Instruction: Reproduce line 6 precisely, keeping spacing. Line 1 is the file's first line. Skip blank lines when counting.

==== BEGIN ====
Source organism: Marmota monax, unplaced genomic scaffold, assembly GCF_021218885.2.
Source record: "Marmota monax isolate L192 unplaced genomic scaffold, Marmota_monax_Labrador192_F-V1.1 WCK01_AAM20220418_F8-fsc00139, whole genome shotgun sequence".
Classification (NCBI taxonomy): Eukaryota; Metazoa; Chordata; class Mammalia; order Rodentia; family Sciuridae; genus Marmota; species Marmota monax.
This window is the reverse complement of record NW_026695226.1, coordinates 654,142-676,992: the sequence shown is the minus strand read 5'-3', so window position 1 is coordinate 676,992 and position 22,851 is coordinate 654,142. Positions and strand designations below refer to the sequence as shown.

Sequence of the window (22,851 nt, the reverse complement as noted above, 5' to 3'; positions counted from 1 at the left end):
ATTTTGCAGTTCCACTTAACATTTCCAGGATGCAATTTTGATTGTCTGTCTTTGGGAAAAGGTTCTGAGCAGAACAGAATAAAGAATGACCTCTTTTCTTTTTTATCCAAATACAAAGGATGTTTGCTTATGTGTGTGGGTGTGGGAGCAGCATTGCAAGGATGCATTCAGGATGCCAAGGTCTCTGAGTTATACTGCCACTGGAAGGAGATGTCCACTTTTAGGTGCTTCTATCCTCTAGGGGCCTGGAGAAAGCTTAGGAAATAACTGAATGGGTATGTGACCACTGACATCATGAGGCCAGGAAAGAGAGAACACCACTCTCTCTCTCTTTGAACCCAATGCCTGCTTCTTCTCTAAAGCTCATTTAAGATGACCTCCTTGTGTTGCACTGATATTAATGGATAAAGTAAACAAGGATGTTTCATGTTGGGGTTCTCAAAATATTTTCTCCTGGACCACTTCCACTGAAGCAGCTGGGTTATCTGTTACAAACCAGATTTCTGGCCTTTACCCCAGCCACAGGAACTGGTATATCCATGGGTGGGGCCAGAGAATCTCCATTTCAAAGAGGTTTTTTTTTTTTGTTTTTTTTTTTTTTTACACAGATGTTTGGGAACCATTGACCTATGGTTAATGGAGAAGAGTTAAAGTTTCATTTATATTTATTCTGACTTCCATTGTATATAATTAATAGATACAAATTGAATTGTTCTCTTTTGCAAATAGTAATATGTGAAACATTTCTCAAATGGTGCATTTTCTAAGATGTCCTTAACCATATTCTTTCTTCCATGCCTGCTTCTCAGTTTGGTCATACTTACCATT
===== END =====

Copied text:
ATTTTGCAGTTCCACTTAACATTTCCAGGATGCAATTTTGATTGTCTGTCTTTGGGAAAAGGTTCTGAGCAGAACAGAATAAAGAATGACCTCTTTTCTTTTTTATCCAAATACAAAGGATGTTTGCTTATGTGTGTGGGTGTGGGAGCAGCATTGCAAGGATGCATTCAGGATGCCAAGGTCTCTGAGTTATACTGCCACTGGAAGGAGATGTCCACTTTTAGGTGCTTCTATCCTCTAGGGGCCTGGAGAAAGCTTAGGAAATAACTGAATGGGTATGTGACCACTGACATCATGAGGCCAGGAAAGAGAGAACACCACTCTCTCTCTCTTTGAACCCAATGCCTGCTTCTTCTCTAAAGCTCATTTAAGATGACCTCCTTGTGTTGCACTGATATTAATGGATAAAGTAAACAAGGATGTTTCATGTTGGGGTTCTCAAAATATTTTCTCCTGGACCACTTCCACTGAAGCAGCTGGGTTATCTGTTACAAACCAGATTTCTGGCCTTTACCCCAGCCACAGGAACTGGTATATCCATGGGTGGGGCCAGAGAATCTCCATTTCAAAGAGGTTTTTTTTTTTTGTTTTTTTTTTTTTTTACACAGATGTTTGGGAACCATTGACCTATGGTTAATGGAGAAGAGTTAAAGTTTCATTTATATTTATTCTGACTTCCATTGTATATAATTAATAGATACAAATTGAATTGTTCTCTTTTGCAAATAGTAATATGTGAAACATTTCTCAAATGGTGCATTTTCTAAGATGTCCTTAACCATATTCTTTCTTCCATGCCTGCTTCTCAGTTTGGTCATACTTACCATT